On November 30 North Korean TV broadcast footage of an old Western man who read a statement of apology. He admitted that as an American military officer during the Korean War he was responsible for training South Korea guerillas involved in killing civilians inside North Korea. He also admitted that during his recent trip to Pyongyang he was looking for some former guerillas and their family members in the hopes of re-connecting them with their former friends in Seoul.
“Shamelessly I had a plan to meet any surviving soldiers and pray for the souls of the dead soldiers in Kuwol Mt. during the Korean War,” he said. Additionally, the old man said that he committed other unspecified “hostile acts” during his trip to North Korea in October this year.
The name of the man is Merrill Newman, and he is an American tourist arrested on October 26, on his way back from the North Korean capital of Pyongyang. In a rather unusual move, the North Korean plain-clothes police apprehended him when he was already in his airplane seat, buckled and ready to leave. For nearly a month nothing was known about him, but then the North Korean authorities notified Washington that they had detained an American tourist guilty of “hostile acts” towards North Korea.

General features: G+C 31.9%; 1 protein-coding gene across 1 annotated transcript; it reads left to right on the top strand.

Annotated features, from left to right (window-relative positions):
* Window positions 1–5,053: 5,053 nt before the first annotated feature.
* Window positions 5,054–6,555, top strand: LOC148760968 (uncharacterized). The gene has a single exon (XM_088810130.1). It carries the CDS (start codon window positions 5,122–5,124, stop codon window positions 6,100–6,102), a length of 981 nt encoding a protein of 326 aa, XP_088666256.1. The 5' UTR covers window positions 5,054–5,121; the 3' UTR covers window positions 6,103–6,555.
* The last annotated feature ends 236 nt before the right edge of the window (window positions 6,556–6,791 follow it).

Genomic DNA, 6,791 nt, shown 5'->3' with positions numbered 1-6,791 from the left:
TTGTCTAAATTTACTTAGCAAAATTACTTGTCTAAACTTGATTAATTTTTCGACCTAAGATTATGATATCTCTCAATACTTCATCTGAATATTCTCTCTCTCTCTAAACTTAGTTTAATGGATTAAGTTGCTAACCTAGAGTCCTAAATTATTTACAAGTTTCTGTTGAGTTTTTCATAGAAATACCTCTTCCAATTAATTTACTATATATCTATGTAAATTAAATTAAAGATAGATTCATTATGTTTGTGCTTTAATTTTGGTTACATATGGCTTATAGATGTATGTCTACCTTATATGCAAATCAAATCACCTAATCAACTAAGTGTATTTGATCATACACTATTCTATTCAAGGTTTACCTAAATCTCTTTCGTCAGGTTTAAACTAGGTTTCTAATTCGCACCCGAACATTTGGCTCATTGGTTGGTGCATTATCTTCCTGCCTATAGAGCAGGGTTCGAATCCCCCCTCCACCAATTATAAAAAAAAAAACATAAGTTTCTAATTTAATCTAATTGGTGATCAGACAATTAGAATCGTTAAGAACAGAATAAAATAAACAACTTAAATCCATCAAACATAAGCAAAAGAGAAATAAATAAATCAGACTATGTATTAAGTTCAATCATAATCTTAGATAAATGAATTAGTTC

The sudden arrest of an 85-year-old American veteran of the Korean War came as a surprise to most North Korean watchers. In the past, nearly all foreigners apprehended by the North Korean authorities were illegal border crossers. They got into the North as a result of a reckless stunt (like Evan Hunziker, who swam across the border Yalu river after a bet with his friend), ill-conceived adventurism (Laura Ling, a journalist searching for some sensational footage) or as an act of political defiance (Robert Park, a political activist). All spent a few months in rather comfortable detention and were then sent back home – usually North Koreans arranged for a U.S. dignitary to come and pick the detainees.
So far, there have been only three cases that did not fit into this pattern. Back in the late 1960s, the North Korean authorities arrested two foreigners, a French and a Venezuelan who worked as editors of North Korean propaganda translations. They spent a few years in a regular North Korean prison. Then the Venezuelan was released and allowed to leave the country while his French comrade died in North Korea. Another exception is that of Kenneth Bae, a Korean-American religious activist arrested in North Korea in late 2012. However, this case is straightforward, since Bae was almost certainly involved in illegal missionary activities inside North Korea, and such activities are seen by the authorities as a subversive and dangerous behavior.
A LONG AND BLOODY WAR
Newman does not fit with any of the above cases. He visited North Korea with a valid visa through North Korea’s state tourist agency. Some 8,000-9,000 Westerners visit North Korea every year, and contrary to public perception, they have been perfectly safe there until now.
“There is little doubt that it was Newman’s participation in the Korean War 60 years ago that got him in trouble”